Golden Age

September 30th, 2013 Comments Off on Golden Age

Emmy 1

By now, most of us have realized that television’s “golden age” is happening right now. Last weekend’s Emmy Awards (not the awards show itself, but the work nominated) demonstrated how clearly that is the case.

In category after category, there was an embarrassment of riches. Jon Hamm, Kevin Spacey, Bryan Cranston, Hugh Bonneville, and Damian Lewis in a category (lead actor, drama) won by Jeff Daniels. Similar wealth of talent, and fine performances, were evident in all the other acting categories.

Whether it was the sustained excellence of shows such as “Breaking Bad” and “Modern Family,” or the one-time excellence of “Behind the Candelabra,” big-time talent and some dazzling risk-taking resulted in an astonishing diversity of first-rate programming.

It used to be fashionable to refer to the TV set as the “idiot box,” but that attitude is anachronistic today for more than one reason. The box is gone, and if the idiocy can still be found there, so can some of the most impressive creative work in the nation today.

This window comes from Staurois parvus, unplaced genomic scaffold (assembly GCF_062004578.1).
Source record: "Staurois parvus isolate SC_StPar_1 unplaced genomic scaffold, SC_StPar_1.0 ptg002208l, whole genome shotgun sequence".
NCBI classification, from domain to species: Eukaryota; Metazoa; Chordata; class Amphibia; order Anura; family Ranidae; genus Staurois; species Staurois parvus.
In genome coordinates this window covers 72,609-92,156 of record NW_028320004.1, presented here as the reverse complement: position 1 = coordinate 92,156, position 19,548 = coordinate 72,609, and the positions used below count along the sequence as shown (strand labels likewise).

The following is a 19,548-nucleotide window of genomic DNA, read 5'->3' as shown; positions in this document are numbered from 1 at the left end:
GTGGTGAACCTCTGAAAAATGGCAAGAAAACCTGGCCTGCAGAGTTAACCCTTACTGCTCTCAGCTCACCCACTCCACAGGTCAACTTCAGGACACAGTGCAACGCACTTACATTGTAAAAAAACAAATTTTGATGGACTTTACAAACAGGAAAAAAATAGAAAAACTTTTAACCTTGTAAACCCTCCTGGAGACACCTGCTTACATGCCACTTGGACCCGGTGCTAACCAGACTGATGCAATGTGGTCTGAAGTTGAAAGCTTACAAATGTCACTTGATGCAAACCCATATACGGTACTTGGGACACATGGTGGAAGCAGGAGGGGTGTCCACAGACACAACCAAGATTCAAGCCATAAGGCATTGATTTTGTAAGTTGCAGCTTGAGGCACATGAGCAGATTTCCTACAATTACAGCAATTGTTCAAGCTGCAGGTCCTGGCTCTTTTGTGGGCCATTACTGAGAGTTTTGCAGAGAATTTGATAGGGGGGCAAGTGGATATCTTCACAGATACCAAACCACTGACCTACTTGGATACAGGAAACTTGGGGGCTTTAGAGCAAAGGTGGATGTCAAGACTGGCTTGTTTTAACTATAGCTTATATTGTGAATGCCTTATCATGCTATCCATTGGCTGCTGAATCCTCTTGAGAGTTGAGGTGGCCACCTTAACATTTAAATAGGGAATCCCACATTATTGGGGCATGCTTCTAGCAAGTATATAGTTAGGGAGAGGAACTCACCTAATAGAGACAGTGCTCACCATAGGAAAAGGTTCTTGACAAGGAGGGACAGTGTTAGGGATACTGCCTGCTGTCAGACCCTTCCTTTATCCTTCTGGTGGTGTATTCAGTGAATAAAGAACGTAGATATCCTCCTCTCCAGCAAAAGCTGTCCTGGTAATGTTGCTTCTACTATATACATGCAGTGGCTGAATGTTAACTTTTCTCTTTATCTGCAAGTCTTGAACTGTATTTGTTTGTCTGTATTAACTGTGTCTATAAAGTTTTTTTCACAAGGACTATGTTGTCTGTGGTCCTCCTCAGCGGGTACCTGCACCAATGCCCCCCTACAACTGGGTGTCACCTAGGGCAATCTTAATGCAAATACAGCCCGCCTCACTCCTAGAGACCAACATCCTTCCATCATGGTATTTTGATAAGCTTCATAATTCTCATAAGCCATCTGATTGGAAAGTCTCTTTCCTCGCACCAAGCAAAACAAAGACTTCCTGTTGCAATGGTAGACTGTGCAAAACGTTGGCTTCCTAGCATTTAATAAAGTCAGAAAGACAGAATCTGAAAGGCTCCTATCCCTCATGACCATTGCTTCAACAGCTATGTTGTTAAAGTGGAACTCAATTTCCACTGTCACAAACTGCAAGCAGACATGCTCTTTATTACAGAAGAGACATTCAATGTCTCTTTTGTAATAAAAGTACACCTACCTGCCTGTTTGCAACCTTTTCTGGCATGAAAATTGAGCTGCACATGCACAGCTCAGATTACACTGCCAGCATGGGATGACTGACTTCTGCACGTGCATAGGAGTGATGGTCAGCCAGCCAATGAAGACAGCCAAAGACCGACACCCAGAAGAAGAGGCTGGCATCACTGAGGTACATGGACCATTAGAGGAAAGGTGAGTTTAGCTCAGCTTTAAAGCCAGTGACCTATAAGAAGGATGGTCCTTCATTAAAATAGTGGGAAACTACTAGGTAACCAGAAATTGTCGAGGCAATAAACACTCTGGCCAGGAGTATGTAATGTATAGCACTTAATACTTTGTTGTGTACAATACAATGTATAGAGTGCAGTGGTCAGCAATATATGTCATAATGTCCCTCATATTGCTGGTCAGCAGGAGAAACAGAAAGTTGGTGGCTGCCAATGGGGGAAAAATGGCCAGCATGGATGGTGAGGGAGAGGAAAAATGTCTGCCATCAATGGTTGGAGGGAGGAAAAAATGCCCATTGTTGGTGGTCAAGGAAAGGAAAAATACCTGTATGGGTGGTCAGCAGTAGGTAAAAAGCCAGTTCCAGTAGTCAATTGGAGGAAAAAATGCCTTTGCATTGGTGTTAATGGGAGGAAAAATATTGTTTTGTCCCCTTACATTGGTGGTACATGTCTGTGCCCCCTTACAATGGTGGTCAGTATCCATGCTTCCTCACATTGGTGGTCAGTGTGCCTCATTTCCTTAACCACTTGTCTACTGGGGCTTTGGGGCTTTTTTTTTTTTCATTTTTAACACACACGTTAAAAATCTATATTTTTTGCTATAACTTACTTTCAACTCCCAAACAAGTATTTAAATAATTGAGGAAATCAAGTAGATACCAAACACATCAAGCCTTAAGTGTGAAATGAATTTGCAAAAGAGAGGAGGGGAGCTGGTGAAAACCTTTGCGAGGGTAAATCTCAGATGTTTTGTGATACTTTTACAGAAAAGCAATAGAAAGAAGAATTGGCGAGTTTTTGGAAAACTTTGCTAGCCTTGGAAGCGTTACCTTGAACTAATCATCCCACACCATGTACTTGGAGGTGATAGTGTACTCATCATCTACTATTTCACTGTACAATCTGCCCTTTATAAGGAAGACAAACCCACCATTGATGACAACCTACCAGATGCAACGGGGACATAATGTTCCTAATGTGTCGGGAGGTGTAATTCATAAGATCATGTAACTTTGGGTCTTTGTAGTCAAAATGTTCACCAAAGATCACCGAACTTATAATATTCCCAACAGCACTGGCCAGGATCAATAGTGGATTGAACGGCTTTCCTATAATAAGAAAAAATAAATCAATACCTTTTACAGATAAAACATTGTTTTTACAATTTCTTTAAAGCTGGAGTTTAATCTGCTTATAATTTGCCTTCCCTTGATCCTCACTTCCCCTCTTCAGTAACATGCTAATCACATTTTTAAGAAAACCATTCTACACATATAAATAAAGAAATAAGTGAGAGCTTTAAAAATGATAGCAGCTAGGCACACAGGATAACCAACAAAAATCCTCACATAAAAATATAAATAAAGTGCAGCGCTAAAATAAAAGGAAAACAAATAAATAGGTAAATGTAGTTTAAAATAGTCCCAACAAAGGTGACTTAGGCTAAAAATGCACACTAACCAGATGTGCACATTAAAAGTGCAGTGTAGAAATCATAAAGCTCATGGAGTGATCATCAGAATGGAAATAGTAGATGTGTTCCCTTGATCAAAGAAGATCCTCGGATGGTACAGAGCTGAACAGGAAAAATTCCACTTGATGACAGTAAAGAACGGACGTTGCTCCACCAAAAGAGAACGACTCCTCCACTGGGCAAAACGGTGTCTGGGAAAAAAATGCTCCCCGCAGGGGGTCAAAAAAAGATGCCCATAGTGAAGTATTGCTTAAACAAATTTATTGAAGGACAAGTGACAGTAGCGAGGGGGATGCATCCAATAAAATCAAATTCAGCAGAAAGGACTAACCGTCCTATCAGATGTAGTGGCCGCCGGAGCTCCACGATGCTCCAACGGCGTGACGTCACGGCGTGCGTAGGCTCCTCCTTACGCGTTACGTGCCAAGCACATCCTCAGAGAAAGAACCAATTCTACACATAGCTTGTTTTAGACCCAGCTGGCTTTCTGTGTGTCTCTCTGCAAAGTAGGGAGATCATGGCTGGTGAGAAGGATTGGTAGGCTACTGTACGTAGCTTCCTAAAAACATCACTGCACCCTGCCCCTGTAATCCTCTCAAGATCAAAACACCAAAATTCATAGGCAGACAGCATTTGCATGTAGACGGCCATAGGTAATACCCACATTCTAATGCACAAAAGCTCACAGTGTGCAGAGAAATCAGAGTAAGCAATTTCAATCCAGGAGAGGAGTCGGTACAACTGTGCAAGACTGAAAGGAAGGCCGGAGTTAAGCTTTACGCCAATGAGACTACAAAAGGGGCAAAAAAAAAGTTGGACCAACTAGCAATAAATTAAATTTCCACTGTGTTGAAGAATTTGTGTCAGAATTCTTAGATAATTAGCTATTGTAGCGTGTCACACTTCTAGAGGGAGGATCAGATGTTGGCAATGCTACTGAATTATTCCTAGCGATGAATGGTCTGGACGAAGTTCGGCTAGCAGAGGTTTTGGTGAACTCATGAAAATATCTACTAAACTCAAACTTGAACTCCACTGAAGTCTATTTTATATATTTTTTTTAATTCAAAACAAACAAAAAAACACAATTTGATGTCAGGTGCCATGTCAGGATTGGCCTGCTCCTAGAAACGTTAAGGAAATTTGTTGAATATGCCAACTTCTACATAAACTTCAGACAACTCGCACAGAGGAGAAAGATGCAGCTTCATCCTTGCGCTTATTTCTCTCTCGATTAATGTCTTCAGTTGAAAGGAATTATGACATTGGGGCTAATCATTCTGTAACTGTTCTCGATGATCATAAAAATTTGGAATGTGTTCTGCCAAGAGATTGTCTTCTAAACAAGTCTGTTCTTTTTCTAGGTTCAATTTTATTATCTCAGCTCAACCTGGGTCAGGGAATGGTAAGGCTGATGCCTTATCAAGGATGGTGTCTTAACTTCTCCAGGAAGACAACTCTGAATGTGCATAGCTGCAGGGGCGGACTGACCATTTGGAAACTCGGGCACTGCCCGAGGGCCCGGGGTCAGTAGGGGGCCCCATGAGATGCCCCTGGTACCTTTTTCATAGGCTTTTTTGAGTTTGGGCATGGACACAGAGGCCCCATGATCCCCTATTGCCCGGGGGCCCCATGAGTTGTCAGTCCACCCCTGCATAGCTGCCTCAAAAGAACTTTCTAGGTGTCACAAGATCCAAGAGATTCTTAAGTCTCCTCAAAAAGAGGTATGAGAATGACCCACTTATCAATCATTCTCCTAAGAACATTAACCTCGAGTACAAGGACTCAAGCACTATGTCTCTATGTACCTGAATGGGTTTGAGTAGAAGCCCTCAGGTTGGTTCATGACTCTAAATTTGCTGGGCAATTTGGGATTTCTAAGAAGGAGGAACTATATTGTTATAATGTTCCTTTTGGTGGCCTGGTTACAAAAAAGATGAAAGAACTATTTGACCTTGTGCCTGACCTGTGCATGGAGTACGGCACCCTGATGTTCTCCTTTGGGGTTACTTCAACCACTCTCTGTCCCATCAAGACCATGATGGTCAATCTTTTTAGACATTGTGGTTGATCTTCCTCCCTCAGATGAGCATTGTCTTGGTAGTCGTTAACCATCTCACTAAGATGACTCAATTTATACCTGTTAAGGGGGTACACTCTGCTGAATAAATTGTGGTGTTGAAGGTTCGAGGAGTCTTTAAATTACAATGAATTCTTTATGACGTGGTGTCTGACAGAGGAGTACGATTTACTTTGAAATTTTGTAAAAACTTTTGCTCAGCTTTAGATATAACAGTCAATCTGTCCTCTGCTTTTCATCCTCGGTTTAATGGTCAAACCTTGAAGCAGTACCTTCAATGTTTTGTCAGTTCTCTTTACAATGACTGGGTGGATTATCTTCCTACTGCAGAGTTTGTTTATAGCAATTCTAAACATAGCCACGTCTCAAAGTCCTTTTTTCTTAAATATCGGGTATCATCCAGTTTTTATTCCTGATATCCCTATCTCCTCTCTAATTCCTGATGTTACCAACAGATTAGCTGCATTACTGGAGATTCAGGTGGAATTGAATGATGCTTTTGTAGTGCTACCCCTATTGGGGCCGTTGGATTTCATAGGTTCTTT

My own favorite program of the year was the BBC/HBO adaptation of Ford Madox Ford’s “Parade’s End”—screenplay by Tom Stoppard, and with fantastic performances by Benedict Cumberbatch and Rebecca Hall. The novel—actually four novels—is a great favorite of mine, and adaptations of one’s literary favorites more often disappoint than they please. However, Stoppard’s treatment was so acute, and the performances so compelling, that the miniseries became my personal touchstone for excellence this past year. But when those nominated (Ms. Hall was overlooked in the nominations) did not win, my disappointment was greatly reduced by the sense that so much great work was on display that any selection of a winner had to be a bit conditional. As they say in football, on any given Sunday . . .

In any case, seeing the solid lineup of excellent programs being honored, I was reminded of what a privilege it is to be involved in educating students for careers in TV and other communications fields.

And as we are constantly adapting to new technologies and business practices, we take heart from the ways the rise of new approaches (cable TV, online distribution of shows like Netflix’s “House of Cards,” and so on) open the door for new opportunities for creative folks to entertain, inform, and enlighten us all.

It’s nice to live in a golden age.

Comments are closed.

What's this?

You are currently reading Golden Age at Evan Cornog.

meta